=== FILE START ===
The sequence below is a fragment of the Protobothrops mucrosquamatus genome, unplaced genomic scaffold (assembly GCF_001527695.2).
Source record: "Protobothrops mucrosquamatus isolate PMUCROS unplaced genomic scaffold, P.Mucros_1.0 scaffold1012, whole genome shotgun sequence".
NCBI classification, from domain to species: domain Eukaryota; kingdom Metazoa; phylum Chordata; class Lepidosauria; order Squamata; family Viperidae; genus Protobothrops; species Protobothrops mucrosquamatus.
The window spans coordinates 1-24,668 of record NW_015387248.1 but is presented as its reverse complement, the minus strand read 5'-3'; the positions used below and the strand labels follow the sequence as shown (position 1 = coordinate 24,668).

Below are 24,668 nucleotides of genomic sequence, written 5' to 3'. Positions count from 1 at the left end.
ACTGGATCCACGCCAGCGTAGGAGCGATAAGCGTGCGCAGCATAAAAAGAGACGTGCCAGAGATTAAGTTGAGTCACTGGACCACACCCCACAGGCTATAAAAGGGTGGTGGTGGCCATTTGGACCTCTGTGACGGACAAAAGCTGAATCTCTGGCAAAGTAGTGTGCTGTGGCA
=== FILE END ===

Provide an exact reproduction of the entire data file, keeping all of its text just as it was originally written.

The sequence below is a fragment of the Protobothrops mucrosquamatus genome, unplaced genomic scaffold (assembly GCF_001527695.2).
Source record: "Protobothrops mucrosquamatus isolate PMUCROS unplaced genomic scaffold, P.Mucros_1.0 scaffold1012, whole genome shotgun sequence".
NCBI classification, from domain to species: domain Eukaryota; kingdom Metazoa; phylum Chordata; class Lepidosauria; order Squamata; family Viperidae; genus Protobothrops; species Protobothrops mucrosquamatus.
The window spans coordinates 1-24,668 of record NW_015387248.1 but is presented as its reverse complement, the minus strand read 5'-3'; the positions used below and the strand labels follow the sequence as shown (position 1 = coordinate 24,668).

Below are 24,668 nucleotides of genomic sequence, written 5' to 3'. Positions count from 1 at the left end.
ACTGGATCCACGCCAGCGTAGGAGCGATAAGCGTGCGCAGCATAAAAAGAGACGTGCCAGAGATTAAGTTGAGTCACTGGACCACACCCCACAGGCTATAAAAGGGTGGTGGTGGCCATTTGGACCTCTGTGACGGACAAAAGCTGAATCTCTGGCAAAGTAGTGTGCTGTGGCA